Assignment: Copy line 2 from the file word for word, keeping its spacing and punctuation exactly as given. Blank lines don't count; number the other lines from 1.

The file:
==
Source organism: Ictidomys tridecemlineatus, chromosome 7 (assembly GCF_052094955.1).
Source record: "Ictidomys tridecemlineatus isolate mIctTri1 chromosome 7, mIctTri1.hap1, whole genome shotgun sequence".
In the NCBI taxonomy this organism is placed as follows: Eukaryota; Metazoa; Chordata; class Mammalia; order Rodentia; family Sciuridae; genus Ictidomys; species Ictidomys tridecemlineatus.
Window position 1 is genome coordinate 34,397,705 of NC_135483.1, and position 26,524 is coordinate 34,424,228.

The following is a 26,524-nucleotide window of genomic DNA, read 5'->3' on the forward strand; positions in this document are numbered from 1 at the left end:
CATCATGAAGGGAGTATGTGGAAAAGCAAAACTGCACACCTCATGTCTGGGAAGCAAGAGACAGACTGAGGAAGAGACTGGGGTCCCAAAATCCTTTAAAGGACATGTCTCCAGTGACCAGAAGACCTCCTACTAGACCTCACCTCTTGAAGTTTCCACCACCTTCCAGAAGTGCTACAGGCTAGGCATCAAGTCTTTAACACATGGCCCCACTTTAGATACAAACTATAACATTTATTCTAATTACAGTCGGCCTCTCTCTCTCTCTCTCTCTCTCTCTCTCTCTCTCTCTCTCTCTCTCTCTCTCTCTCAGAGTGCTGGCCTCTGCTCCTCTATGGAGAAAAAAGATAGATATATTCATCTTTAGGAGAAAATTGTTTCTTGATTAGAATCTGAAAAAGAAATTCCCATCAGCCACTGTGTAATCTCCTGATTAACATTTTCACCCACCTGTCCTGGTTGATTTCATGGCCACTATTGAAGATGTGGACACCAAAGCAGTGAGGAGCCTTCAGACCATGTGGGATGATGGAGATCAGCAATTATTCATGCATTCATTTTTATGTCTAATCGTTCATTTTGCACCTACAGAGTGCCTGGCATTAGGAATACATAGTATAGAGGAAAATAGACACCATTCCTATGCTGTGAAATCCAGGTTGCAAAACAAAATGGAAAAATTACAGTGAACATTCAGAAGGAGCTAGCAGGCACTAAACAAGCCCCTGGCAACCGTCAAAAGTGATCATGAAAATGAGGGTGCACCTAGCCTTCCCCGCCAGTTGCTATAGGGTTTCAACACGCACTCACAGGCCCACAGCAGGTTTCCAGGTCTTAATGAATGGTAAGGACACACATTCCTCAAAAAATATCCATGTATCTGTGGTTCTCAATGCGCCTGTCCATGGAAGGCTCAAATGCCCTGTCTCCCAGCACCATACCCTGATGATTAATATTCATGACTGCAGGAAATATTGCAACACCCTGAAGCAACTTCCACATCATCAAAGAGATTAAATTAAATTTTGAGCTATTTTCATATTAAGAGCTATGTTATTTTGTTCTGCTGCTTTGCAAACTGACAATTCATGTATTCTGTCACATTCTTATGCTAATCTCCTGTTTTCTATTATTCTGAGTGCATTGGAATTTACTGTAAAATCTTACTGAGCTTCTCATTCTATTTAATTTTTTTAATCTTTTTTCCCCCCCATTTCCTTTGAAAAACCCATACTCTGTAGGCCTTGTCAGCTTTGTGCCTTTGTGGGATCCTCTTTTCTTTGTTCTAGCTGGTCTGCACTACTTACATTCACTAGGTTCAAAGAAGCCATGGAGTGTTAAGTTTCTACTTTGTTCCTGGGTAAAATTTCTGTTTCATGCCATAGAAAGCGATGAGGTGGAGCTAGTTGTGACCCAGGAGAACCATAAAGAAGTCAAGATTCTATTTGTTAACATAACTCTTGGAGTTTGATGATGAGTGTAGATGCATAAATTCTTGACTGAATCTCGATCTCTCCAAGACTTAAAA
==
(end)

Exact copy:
Source record: "Ictidomys tridecemlineatus isolate mIctTri1 chromosome 7, mIctTri1.hap1, whole genome shotgun sequence".